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    Pair of Yoruba Eshu Dance Wands

    Yoruba People, Egba/Egbado Tribe, Abeokuta, Nigeria
    circa 1920

    height: (female) approximately 36cm, (male) 34cm; width: (both) approximately 7cm



    acquired from the estate of Dr Peter Sharratt (d. 2014). Sharratt was a linguist and lecturer in the School of Literatures, Languages and Cultures at the University of Edinburgh who published on Renaissance French sculpture. In his private life, he was an avid collector of tribal art, building up his collection over fifty years. During that time, he bought from UK dealers, collectors and auction houses.

    – scroll down to see further images –

    This pair of Eshu wands intended to be gripped by a dancer during Eshu rites is of finely carved, darkened wood and shows a matched male and female couple. The female figure appears to be naked, although there is the suggestion of an upper garment n account of the presence long sleeves. The male figure wears an apron around his waist. In Eshu iconography, female figures tend to be naked but male figures rare are completely naked. Both are depicted kneeling – a symbol of respect and devotion.

    The breasts of the female figure are ample and elongated. They are held forward by both hands as if the female figure is offering her milk. The gesture of kneeling and lifting the breasts is well known in Yoruba carving: it is symbol of generosity and ideal femininity. She has a prominent belly button. Her pubic area is incised with cross-hedge patterns. Her coiffure is relatively sophisticated. Her hair is pulled back and raised in a conical shape. It is held together by three bands of hair, raised from the top of her forehead and the top of both of her ears. An ornament holds the three bands of hair at the back of her skull. A double hair band separates her forehead from her coiffure.

    The male figure carries in his hands two bottle-shaped gourds (or calabashes) – this is an identifying motif of Eshu. The gourds hold powerful medicine (oogune). His coiffure is that associated with a young male devotee.

    Both figures have long, finely carved fingers. Their toes also have been carved in detail. Their buttocks are perky. Their eyes are almond-shaped with prominent eyelids. Their irises are hollow. They have fine noses. Their lips are full and sensual. Three vertical scarifications (pélé) are incised on each of their foreheads. Three horizontal scarifications (àbàjà) are incised on each cheek. They exude an air of serenity.

    Figures such as the two here were carved for dance processions and for use in rituals. They have handgrips so that they could be gripped aloft during dance. Clusters of cowry shells would have been tied to the loop at the end of the handgrips.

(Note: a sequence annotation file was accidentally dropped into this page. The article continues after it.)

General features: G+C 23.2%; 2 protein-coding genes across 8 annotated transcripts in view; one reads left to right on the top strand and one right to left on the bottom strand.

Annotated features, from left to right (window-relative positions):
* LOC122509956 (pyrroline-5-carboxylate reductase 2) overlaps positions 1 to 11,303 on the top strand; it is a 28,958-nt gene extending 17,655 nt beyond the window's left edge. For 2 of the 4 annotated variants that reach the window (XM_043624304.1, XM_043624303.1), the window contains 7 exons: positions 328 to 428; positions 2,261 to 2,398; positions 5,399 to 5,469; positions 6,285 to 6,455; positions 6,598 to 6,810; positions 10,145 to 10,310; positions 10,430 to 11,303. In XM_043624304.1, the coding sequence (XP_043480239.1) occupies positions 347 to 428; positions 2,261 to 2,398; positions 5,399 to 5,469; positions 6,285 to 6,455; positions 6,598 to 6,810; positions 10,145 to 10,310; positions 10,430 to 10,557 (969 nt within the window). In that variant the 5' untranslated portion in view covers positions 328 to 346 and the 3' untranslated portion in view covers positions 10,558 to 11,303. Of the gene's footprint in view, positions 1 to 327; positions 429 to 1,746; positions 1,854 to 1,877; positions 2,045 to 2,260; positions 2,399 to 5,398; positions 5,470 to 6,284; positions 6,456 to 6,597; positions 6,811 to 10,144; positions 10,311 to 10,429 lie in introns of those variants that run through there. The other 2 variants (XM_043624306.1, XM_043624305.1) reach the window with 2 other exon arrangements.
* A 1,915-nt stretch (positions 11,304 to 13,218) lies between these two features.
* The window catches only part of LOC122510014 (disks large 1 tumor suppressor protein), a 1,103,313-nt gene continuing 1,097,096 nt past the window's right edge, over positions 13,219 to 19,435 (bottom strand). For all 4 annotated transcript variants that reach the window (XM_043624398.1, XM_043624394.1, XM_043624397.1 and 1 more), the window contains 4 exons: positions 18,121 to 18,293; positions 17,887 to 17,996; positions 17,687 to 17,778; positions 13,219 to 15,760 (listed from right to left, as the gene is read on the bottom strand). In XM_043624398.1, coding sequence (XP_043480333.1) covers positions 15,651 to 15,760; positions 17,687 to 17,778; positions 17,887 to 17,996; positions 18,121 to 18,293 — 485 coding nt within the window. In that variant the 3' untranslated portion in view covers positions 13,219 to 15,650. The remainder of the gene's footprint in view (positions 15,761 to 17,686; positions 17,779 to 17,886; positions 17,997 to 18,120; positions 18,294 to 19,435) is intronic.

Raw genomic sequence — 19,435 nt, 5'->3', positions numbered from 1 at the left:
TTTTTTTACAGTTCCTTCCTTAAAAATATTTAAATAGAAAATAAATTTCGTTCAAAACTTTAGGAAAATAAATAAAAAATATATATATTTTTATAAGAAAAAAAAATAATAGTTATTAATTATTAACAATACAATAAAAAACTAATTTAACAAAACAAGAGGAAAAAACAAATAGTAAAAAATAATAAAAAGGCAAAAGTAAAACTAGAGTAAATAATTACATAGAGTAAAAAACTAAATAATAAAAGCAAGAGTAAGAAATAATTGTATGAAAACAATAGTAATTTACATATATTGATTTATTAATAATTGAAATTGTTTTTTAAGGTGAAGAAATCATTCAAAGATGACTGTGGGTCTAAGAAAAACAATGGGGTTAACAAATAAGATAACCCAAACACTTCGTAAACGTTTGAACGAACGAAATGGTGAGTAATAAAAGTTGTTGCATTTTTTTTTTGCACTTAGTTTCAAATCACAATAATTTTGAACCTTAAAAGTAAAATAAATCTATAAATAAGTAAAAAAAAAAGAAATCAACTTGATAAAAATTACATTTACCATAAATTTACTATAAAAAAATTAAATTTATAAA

The figures have no repairs. They do have old, stable shrinkage-related cracking. They have glossy dark patina and obvious signs of use. Matched pairs of Eshu dance wands with significant age are rare.

    According to Chemeche (2013, p. 26), Eshu is a trickster who is able to be good and bad, trustful and mischievous, and can deliver prosperity or cause misery. He is the protector of travellers. Most importantly, he is the mediator between the realm of spiritual and mortal worlds. Therefore, he is the guardian of all rituals. He supervises all the sacrifices to the gods. His long phallic coiffure is unique. It symbolises a power that is both creative and destructive. This power allows him to bless those who perform their rituals properly and correctly with good fortune, and to bring misery to those who do not perform their rituals properly. Eshu is therefore often represented on the shrine alongside with other deities. Eshu is especially closely linked to Shango rituals.

    The dance wand is carried by young Yoruba devotees on important ritual occasions. It is especially closely linked to the Shango annual festival. Eshu dance wands are very similar in iconography to Shango dance wands, apart from its unique and immediately recognisable phallic coiffure. Female figures on Eshu dance wands are usually young girls but they are mothers with a baby clasped on their backs on Shango dance wands. Also, Eshu dance wands can often be found in pairs whereas no documented evidence can be found for Shango dance wands in pairs. The dance wand is an extraordinary image when seen in the hand of a devotee.


    Abiodun, R., H. J. Drewal & J. Pemberton III, Yoruba: Art and Aesthetics, The Center for African Art and the Rietberg Museum Zurich, 1991.

    Bacquart, J. B., The Tribal Arts of Africa, Thames & Hudson, 1998.

    Chemeche, G., Eshu: The Divine Trickster, Antique Collectors’ Club, 2013.

    Fagg, W., J. Pemberton III & B. Holcombe, Yoruba: Sculpture of West Africa, Collins, 1982.

    Polo, F., Encyclopedia of the Ibeji, Ibeji Art, 2008.

    Robbins, W. M. and Nooter, N. I., African Art in American Collections, Smithsonian Institution, 1989.

    Walker, R. A., Olowe of Ise: A Yoruba Sculptor to Kings, National Museum of African Art, 1998.

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